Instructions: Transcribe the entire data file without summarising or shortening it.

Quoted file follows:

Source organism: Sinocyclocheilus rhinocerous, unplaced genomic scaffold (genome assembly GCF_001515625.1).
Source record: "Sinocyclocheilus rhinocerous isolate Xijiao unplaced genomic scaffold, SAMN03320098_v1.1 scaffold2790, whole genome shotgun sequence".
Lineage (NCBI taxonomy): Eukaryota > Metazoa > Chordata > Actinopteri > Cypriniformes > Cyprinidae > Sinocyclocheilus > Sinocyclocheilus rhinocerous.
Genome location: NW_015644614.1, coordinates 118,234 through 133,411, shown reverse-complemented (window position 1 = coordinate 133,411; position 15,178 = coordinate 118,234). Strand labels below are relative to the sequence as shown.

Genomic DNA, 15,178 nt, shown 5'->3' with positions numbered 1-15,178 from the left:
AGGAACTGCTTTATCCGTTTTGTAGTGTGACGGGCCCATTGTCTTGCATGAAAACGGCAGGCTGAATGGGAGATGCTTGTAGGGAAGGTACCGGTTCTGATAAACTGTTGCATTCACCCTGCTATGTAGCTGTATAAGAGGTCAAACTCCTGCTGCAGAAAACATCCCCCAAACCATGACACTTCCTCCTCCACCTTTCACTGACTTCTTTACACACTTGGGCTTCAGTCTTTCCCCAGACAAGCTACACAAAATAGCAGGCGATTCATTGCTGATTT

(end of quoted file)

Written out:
Source organism: Sinocyclocheilus rhinocerous, unplaced genomic scaffold (genome assembly GCF_001515625.1).
Source record: "Sinocyclocheilus rhinocerous isolate Xijiao unplaced genomic scaffold, SAMN03320098_v1.1 scaffold2790, whole genome shotgun sequence".
Lineage (NCBI taxonomy): Eukaryota > Metazoa > Chordata > Actinopteri > Cypriniformes > Cyprinidae > Sinocyclocheilus > Sinocyclocheilus rhinocerous.
Genome location: NW_015644614.1, coordinates 118,234 through 133,411, shown reverse-complemented (window position 1 = coordinate 133,411; position 15,178 = coordinate 118,234). Strand labels below are relative to the sequence as shown.

Genomic DNA, 15,178 nt, shown 5'->3' with positions numbered 1-15,178 from the left:
AGGAACTGCTTTATCCGTTTTGTAGTGTGACGGGCCCATTGTCTTGCATGAAAACGGCAGGCTGAATGGGAGATGCTTGTAGGGAAGGTACCGGTTCTGATAAACTGTTGCATTCACCCTGCTATGTAGCTGTATAAGAGGTCAAACTCCTGCTGCAGAAAACATCCCCCAAACCATGACACTTCCTCCTCCACCTTTCACTGACTTCTTTACACACTTGGGCTTCAGTCTTTCCCCAGACAAGCTACACAAAATAGCAGGCGATTCATTGCTGATTT